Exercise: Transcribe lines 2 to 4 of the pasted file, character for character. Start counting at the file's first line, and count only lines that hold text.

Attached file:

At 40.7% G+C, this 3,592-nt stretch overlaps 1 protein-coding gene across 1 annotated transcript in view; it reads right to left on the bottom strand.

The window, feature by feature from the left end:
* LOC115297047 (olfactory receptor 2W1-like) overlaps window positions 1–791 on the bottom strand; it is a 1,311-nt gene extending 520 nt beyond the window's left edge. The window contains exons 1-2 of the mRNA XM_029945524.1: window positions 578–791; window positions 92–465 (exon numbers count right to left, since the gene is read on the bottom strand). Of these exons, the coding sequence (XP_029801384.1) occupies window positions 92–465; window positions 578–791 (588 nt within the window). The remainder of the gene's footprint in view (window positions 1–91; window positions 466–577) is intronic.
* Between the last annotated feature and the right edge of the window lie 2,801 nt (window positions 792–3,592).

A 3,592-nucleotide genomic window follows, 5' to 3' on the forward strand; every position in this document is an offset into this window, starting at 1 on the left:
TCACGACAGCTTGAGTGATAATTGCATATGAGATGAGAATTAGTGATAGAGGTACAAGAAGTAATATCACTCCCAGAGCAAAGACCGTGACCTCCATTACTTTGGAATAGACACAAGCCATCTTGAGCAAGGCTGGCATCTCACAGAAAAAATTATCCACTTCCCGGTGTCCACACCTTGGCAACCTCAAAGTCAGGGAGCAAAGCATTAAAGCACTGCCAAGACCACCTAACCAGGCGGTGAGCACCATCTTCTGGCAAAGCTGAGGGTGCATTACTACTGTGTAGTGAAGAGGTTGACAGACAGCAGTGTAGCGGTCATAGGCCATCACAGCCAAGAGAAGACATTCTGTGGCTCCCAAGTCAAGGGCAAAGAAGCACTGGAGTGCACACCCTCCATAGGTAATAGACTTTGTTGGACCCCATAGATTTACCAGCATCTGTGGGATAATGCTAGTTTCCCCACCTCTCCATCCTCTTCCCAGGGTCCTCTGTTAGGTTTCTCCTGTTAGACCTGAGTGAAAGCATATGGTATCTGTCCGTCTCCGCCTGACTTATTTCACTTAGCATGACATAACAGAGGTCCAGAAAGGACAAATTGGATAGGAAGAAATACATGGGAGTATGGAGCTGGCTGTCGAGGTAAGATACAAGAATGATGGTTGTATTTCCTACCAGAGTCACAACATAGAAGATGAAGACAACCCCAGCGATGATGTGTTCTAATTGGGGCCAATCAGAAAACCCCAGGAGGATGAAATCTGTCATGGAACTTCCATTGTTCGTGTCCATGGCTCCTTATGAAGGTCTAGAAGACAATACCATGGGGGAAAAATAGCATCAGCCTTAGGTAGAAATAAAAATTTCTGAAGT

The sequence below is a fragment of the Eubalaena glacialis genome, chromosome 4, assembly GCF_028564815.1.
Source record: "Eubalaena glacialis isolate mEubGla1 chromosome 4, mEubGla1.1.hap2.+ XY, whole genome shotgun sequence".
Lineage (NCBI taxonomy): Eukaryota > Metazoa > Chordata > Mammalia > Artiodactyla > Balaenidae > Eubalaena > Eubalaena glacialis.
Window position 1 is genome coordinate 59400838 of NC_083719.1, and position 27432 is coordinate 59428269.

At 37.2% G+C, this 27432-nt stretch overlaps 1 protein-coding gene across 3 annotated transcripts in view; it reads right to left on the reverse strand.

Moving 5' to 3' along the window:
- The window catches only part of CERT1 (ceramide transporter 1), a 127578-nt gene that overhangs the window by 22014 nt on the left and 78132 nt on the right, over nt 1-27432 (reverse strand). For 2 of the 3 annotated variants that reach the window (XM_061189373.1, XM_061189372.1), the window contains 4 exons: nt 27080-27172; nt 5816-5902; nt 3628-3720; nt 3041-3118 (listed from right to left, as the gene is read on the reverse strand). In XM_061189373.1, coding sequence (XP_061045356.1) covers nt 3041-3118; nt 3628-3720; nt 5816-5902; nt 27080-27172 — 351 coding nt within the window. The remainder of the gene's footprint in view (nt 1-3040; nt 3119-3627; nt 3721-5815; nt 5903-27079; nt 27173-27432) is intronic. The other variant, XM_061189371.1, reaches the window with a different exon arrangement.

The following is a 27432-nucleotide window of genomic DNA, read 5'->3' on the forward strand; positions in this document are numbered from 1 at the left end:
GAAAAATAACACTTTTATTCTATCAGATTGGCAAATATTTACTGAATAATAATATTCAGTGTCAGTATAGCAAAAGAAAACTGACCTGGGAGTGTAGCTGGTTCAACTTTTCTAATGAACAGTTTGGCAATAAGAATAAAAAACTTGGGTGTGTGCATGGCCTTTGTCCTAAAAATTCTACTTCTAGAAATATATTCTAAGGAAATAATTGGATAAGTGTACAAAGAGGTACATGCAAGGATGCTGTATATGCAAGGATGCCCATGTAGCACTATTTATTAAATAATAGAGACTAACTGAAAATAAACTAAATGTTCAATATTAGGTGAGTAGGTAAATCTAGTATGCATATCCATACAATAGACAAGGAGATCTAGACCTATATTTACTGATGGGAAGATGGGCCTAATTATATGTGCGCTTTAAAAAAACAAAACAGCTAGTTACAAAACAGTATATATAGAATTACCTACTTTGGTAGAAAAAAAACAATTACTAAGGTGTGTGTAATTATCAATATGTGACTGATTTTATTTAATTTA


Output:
The window, feature by feature from the left end:
* LOC115297047 (olfactory receptor 2W1-like) overlaps window positions 1–791 on the bottom strand; it is a 1,311-nt gene extending 520 nt beyond the window's left edge. The window contains exons 1-2 of the mRNA XM_029945524.1: window positions 578–791; window positions 92–465 (exon numbers count right to left, since the gene is read on the bottom strand). Of these exons, the coding sequence (XP_029801384.1) occupies window positions 92–465; window positions 578–791 (588 nt within the window). The remainder of the gene's footprint in view (window positions 1–91; window positions 466–577) is intronic.
* Between the last annotated feature and the right edge of the window lie 2,801 nt (window positions 792–3,592).